Dad and Brother hooked up horse and wagon,
went into town for a night of drinking.
Sister stayed home, as the hours passed,
finally heard the hooves in the lane at last.
Thundering down the poplar-lined lane,
horse and wagon were coming fast.
She opened the door; no one was there.
The thundering hooves were made of air.
Next day they came to tell the news.
Her dad and brother got into the booze,
over-turned their wagon on the way home,
horse and men all dead; she left alone.
For the rest of her years, when the moon was full
at the stroke of midnight she'd hear the hooves
galloping down the poplar lined lane,
all three heading homeward once again.
A hundred years passed, the tale oft' told.
Two teens set out, scoffing and bold,
parked their car towards midnight
at the end of the lane,
heard the hooves and never were the same again.
True story. In Kelowna, off Guisachan Road, I would bike past this long lane lined with poplars - it always looked spooky and forbidding. My grandma told me the story of the horse hooves, and one summer the local paper reported two teens, who decided the story was a lot of hooey, parked their car, one full moon night, at the end of the lane and waited. Sure enough, towards midnight, they heard the hooves galloping. It totally freaked them out. I dont think anyone ever lived in that house after the woman died. No wonder.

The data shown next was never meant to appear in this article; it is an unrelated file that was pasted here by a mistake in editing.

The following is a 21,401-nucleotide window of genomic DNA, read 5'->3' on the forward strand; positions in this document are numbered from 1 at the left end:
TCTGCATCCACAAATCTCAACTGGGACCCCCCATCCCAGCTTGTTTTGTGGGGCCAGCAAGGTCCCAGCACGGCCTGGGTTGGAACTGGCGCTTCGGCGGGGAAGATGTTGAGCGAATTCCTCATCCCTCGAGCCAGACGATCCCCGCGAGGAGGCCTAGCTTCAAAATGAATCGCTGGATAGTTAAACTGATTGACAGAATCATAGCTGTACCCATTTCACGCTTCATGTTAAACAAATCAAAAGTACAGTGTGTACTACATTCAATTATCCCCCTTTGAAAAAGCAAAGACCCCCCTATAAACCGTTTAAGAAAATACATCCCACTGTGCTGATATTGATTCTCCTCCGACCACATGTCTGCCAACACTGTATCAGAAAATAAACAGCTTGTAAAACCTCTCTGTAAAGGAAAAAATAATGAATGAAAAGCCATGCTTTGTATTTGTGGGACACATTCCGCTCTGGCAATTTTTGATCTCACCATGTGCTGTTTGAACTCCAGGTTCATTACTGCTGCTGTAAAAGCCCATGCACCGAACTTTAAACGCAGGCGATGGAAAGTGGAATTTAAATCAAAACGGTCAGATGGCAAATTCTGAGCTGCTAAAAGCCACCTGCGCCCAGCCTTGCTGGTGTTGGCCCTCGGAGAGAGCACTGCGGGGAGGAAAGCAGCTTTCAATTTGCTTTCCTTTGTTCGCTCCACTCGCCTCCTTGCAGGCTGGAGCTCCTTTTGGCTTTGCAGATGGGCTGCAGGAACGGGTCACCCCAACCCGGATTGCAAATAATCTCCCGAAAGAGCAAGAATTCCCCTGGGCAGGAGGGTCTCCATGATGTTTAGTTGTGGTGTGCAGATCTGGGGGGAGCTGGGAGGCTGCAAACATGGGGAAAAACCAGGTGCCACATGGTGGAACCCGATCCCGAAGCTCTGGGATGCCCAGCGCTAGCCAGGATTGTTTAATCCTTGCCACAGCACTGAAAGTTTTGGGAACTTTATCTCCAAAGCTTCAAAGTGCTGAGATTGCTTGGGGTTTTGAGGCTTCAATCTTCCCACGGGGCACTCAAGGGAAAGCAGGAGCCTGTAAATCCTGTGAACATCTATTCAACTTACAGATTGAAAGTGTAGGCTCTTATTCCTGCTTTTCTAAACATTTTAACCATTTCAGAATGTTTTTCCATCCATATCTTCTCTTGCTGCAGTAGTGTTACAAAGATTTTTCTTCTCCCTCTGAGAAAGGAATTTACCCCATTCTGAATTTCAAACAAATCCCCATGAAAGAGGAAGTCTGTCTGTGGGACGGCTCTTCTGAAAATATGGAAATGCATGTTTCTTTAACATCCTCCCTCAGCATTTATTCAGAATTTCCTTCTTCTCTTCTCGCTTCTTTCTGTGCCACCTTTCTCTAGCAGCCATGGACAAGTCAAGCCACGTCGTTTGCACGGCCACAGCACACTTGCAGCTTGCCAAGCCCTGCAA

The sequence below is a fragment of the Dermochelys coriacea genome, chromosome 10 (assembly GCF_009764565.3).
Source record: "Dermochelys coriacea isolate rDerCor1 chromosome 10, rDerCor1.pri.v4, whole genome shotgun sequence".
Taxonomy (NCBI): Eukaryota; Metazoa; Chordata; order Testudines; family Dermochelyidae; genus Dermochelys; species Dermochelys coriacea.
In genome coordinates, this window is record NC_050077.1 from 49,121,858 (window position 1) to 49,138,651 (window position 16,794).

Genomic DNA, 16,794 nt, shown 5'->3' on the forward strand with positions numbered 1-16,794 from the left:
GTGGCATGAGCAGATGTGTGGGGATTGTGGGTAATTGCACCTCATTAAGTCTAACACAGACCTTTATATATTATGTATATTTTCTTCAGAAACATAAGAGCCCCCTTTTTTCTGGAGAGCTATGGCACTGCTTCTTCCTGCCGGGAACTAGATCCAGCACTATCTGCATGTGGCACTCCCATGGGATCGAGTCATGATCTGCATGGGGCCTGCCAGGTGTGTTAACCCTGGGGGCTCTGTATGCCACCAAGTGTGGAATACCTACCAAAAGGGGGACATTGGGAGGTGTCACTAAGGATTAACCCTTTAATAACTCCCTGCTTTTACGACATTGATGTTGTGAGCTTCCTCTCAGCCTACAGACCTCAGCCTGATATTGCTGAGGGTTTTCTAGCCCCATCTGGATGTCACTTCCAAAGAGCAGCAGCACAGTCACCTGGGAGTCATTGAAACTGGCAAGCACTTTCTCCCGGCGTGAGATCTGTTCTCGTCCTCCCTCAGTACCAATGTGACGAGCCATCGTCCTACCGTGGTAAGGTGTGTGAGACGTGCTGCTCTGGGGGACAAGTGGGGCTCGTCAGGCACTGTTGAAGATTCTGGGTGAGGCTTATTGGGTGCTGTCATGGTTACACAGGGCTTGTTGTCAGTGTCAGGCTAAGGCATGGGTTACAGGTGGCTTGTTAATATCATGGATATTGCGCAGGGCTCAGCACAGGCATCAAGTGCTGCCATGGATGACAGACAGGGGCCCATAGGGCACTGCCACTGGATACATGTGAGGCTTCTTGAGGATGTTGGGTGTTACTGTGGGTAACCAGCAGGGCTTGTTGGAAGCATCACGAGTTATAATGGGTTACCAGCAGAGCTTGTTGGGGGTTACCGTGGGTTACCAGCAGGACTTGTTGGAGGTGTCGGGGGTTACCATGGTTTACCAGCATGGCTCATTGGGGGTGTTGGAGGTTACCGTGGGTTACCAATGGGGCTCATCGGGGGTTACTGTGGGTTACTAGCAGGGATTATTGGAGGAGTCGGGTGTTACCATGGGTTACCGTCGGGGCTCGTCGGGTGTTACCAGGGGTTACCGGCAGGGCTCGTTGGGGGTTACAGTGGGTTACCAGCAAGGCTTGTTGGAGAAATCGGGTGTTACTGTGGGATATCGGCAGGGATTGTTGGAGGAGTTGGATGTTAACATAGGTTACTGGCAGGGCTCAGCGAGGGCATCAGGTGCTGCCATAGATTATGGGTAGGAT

posted for Susan's prompt at Mid Week Motif: Hallowe'en, or Celebrating the Dead. Write a poem that tells a story.